Kate called me last month asking about assisted living options for her mother. Mom had been living at home by herself and was doing fine (her words when family checked in on her by phone). It wasn’t until there was a family gathering at Mom’s house that they realized things weren’t as “fine” as they thought. The milk was expired and the bread was moldy. Piles of bills and other paperwork covered all the tables, unread newspapers were piling up by the front door and the yard which she took pride in was obviously untended. Everybody could tell Mom had lost weight, her clothes and her house were very dirty and she seemed confused. The family got together and decided she wasn’t safe to be at home any longer and needed to move somewhere where she would get some assistance. We toured several assisted living buildings and found one the family thought was perfect. Next came the question I dreaded “How do we tell Mom she needs to move?”
According to recent Marist research, 80 million Americans are reportedly conversation avoiders, meaning they haven’t talked about any important end-of-life issues with their parents or children. In addition, research by Home Instead Senior Care revealed 70% of family conversations about aging are prompted by an event such as health crisis or other emergency.
Why aren’t families talking? It’s difficult! Research by Home Instead Senior Care indicates a majority of adult children (54%) described their critical conversations with parents as uncomfortable at times, difficult but necessary, emotional with yelling and tears, or difficult and unsuccessful. How do we get the conversations started earlier so it’s not prompted by a crisis?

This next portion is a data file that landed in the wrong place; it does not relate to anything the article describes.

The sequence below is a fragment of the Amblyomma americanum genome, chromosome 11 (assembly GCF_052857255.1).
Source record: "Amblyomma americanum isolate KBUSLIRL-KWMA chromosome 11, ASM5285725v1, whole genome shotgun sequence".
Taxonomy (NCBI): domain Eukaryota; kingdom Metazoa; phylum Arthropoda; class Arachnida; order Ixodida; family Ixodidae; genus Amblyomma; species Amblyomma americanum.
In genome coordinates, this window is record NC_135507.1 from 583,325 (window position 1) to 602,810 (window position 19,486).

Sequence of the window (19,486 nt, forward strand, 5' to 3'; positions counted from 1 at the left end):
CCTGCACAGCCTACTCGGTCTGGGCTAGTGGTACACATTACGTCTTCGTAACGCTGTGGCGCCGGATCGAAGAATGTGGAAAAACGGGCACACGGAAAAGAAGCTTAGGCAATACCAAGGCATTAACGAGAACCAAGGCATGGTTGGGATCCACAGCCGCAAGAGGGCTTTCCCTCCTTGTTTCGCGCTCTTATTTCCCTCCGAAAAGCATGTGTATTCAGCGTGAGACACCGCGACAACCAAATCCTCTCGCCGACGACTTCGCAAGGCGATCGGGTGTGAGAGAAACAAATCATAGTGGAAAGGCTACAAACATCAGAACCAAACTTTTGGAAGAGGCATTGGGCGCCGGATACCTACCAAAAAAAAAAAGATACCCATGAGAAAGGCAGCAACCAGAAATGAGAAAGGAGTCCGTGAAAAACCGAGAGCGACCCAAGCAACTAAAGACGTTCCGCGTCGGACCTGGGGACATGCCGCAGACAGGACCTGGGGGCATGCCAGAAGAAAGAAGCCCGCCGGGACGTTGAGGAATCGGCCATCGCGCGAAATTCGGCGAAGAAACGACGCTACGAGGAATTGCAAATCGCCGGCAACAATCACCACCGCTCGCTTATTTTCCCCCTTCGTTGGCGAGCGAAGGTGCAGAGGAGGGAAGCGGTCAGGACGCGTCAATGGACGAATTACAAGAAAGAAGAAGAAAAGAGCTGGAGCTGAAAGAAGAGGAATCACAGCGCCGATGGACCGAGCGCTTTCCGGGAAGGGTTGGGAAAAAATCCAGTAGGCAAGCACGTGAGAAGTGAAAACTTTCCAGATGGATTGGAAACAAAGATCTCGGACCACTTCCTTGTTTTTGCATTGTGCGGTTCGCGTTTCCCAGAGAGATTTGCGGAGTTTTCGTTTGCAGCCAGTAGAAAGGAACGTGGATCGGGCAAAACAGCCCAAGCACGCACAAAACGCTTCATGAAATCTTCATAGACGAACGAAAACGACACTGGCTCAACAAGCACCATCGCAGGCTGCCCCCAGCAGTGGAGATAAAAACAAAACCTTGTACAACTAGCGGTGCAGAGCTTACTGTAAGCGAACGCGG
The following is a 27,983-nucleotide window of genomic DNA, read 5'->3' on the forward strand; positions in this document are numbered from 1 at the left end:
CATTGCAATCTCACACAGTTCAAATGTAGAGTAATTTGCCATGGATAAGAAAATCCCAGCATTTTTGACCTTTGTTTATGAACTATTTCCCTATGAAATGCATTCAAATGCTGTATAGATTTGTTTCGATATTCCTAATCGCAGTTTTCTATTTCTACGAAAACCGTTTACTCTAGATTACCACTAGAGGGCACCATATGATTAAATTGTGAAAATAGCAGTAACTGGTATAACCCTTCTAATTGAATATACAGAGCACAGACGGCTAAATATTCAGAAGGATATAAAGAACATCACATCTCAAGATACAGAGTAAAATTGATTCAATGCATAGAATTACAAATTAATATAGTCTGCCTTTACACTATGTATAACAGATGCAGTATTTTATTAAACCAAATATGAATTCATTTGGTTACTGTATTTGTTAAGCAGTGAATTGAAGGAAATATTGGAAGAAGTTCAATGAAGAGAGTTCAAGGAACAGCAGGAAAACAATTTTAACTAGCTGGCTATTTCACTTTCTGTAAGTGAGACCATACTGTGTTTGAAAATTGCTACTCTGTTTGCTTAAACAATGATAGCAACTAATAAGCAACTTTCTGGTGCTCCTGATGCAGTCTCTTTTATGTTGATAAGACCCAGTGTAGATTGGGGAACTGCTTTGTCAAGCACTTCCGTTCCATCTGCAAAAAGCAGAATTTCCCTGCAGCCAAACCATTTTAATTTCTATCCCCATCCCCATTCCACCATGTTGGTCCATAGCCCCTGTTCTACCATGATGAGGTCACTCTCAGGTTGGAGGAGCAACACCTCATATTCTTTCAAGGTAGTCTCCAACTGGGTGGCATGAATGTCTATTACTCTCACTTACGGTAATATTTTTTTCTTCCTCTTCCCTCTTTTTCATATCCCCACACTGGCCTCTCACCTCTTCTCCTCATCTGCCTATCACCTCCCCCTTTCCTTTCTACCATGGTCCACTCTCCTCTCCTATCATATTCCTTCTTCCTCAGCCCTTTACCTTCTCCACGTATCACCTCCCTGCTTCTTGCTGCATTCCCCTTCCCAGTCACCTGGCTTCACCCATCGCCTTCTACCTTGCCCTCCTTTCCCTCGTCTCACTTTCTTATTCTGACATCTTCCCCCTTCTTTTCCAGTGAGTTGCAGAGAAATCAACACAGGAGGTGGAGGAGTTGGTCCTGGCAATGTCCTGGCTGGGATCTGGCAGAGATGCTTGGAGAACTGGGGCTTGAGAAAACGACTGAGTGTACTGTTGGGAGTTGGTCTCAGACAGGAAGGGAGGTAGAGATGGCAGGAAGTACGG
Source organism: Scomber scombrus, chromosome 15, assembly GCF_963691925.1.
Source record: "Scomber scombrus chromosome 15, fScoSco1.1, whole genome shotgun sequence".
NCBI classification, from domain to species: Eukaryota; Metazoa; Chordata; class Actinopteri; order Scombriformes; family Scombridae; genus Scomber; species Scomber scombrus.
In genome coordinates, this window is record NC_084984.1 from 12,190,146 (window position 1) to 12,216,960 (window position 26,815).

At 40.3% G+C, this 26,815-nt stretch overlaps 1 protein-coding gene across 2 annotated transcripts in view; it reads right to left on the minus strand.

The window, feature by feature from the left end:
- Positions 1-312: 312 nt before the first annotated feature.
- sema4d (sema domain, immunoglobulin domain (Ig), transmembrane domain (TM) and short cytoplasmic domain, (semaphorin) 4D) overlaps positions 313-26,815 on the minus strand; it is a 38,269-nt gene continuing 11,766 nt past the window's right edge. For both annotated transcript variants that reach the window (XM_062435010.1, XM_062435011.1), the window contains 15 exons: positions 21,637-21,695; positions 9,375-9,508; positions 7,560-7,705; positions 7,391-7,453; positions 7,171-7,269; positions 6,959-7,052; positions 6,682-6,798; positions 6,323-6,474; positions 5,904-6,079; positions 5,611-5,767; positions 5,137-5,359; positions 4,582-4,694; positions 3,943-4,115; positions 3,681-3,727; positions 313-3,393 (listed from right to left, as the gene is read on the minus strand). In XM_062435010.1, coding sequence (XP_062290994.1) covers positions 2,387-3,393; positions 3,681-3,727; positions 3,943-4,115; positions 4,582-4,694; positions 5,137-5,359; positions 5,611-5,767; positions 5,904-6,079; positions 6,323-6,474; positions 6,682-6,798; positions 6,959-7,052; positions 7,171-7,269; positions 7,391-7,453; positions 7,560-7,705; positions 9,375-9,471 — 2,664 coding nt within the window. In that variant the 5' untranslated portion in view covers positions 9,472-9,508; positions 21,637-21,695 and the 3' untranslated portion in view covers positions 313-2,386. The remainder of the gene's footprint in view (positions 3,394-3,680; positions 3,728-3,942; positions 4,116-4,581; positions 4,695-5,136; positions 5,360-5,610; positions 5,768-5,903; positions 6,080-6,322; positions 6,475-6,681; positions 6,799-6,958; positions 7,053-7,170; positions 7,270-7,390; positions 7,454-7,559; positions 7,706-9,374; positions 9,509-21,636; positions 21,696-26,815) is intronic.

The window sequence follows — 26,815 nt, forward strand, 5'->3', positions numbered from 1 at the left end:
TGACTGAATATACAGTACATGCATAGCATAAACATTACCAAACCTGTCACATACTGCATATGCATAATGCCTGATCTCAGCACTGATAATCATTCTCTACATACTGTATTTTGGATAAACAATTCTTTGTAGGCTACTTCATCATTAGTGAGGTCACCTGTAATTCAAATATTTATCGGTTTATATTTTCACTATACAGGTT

Home Instead Senior Care has very comprehensive materials on getting the ‘talk’ started and focuses on areas such as driving, health care, relationships and dating, end of life. In an effort to guide Kate, in the example above talking about the future far in advance of the crisis would have helped a lot.
Starting the conversation is the hardest part. Caring phrases can get the conversation going. “I know we want the best for one another. Let’s talk about options that will work for both of us” or “I know you want to remain home for as long as possible. But I want you to be safe. I’d be less worried if we had a plan now in case something happens in the future.” “I know you want to be independent as long as possible, let’s make short, medium and long term plans and define what may trigger implementing each of the plans when necessary.”
During the conversation ask questions such as “What if you could no longer drive, what would you want to do?” “If you’re unable to navigate the stairs in your house what would you do?” “Where would you live if you have to make a change someday?” “Who (or what) do you want to live near?” “What can you afford?” “Do you have long term care insurance that would help pay for care at assisted living?” “What activities are important to you that you want to continue doing if you move in to assisted living?” “What possessions are important to you that you must have if you move to assisted living?” You may want to tour some assisted living communities to see what’s available and choose where to go when the time comes. Document the plan and keep in a safe but accessible place so it’s readily available when needed.
Making decisions, identifying choices and conveying wishes are an important part of the road ahead. Working together to develop the plan helps Mom feel like a part of the decision rather than having the decision made for her. By having the conversation early you’ll both feel more comfortable with the aging process and you’ll avoid having to make decisions during a crisis.